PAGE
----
Day 93 | Saint Lucia | Reflections on Island Life
Life can only be understood backwards; but it must be lived forwards.
As a tourist, I don?t think much about Caribbean islands except for their glorious beaches. However, locals live their lives in simplicity compared to my life where education plays a huge role. While visiting a local college atop the highest point on the island of Saint Lucia, I became curious about where the name of the school originated. The military ruins, called “Morne” were converted to a community college and named after Sir Arthur Lewis.
Lewis was well known for his contributions to the field of economic development. Lewis was the first person of African origin to receive a Nobel Prize in a field other than peace. Sir Derek Alton Walcott, who recently passed away and also was from Saint Lucia, won a Nobel Prize as a poet/playwright/professor.
After an explosion which killed a young boy, the Nobel Prize became a reality. Since 1901, the Nobel Prize has been honoring men and women from all corners of the globe for outstanding achievements in physics, chemistry, physiology, medicine, literature, and for their work for peace.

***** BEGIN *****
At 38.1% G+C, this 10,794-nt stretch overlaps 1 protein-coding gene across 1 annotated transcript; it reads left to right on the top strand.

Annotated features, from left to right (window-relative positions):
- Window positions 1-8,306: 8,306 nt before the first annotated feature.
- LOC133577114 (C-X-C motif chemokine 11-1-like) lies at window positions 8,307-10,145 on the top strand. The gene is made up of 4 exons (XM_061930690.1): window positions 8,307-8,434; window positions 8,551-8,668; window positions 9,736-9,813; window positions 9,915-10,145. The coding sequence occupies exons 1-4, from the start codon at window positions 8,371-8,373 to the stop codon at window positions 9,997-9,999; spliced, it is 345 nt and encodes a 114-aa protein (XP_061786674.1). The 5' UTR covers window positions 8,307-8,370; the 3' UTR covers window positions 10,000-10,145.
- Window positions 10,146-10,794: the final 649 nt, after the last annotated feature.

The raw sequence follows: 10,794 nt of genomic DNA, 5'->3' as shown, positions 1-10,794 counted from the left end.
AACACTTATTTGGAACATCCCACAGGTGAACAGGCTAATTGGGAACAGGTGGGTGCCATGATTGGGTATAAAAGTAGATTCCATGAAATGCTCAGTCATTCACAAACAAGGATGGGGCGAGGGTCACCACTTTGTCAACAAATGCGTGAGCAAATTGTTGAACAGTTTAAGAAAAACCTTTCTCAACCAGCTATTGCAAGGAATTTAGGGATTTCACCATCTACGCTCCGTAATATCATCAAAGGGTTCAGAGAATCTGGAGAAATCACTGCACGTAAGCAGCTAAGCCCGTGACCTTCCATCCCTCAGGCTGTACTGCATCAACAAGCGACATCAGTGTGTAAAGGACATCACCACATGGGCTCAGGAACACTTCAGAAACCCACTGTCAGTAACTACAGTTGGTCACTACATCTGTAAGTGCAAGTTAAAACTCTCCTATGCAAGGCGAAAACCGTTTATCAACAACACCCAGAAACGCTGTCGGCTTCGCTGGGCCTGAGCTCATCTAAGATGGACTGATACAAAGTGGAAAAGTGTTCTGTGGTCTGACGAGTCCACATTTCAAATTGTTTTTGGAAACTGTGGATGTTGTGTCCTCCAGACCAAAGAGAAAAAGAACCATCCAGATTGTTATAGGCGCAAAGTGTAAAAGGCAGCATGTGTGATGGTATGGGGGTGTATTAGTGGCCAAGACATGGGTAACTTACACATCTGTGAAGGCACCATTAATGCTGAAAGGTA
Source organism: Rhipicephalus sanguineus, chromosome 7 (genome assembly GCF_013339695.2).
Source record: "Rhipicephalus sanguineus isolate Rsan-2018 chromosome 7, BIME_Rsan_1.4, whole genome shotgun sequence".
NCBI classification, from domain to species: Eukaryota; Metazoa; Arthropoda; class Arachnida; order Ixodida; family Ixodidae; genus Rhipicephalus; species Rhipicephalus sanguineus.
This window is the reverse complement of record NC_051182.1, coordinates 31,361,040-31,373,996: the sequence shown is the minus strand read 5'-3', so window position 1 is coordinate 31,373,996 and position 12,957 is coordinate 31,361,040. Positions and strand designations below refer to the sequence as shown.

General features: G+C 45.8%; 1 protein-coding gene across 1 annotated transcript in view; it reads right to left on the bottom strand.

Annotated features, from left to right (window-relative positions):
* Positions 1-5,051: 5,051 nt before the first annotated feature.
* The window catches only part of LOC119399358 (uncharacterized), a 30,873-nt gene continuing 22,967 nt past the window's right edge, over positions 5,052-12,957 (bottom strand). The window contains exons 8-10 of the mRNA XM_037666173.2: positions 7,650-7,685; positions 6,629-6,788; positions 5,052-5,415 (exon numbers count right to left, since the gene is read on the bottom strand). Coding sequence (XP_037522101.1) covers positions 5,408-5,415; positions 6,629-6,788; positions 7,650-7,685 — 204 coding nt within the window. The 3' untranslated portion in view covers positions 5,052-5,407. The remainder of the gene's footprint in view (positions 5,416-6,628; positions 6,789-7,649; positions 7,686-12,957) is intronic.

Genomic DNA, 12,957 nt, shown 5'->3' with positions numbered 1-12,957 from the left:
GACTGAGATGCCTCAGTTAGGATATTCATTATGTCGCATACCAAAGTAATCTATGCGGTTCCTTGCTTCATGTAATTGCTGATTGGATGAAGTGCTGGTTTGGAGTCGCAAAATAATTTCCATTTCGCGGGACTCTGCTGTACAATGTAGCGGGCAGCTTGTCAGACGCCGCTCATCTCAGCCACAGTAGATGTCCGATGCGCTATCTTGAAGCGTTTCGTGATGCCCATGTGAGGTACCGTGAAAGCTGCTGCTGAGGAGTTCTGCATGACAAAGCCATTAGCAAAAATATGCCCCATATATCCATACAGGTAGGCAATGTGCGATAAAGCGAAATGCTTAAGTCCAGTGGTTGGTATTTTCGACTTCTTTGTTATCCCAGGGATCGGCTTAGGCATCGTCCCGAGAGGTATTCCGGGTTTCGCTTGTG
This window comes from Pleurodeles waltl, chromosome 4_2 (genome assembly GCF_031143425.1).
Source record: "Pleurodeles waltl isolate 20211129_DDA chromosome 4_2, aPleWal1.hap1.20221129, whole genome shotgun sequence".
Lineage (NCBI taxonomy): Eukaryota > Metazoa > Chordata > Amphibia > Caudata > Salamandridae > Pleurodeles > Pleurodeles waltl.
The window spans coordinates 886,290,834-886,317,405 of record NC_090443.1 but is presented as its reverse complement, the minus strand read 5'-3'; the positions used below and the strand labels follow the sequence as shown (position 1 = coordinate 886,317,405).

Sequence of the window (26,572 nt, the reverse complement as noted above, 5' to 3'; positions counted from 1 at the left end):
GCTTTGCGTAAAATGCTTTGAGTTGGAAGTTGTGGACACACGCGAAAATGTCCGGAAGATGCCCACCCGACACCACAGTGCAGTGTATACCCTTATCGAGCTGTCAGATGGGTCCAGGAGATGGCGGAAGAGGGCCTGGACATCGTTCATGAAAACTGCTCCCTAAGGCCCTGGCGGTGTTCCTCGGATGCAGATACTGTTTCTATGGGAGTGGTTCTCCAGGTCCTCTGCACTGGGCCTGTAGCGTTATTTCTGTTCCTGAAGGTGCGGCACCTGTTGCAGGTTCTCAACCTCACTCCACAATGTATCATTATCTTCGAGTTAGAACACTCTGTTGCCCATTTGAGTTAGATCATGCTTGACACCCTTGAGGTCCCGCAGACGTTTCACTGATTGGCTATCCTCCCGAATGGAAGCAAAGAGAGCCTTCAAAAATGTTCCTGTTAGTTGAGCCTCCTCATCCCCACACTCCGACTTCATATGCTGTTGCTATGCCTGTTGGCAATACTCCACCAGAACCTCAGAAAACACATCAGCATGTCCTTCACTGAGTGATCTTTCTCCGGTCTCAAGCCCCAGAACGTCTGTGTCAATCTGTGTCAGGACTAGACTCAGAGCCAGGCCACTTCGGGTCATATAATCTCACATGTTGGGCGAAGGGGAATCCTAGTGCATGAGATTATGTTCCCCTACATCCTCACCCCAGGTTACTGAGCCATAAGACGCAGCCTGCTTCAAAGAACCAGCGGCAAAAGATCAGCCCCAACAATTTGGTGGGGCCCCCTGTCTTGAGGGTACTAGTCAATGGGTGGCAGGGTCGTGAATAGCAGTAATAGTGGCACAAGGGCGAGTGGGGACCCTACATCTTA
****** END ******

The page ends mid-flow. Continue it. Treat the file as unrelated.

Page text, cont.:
The foundations for the prize were laid in 1895 when Alfred Nobel wrote his last will, leaving much of his wealth (equivalent to 500 million dollars in today?s money) to a trust for the establishment of the Nobel Prize. When Alfred Nobel was 29, he worked with his father in their family explosives business. An explosion killed his brother, Emil. This event changed Alfred dramatically and caused him to invent a safer explosive which he called Dynamite, one of his 355 inventions. Twenty years later, an obituary was printed in the paper for Alfred instead of his brother, Ludvig, who actually had died. Accused of killing many people, Alfred was disappointed in how people might remember him, so he made the decision to establish the Nobel Prize to honor men and women for outstanding achievements.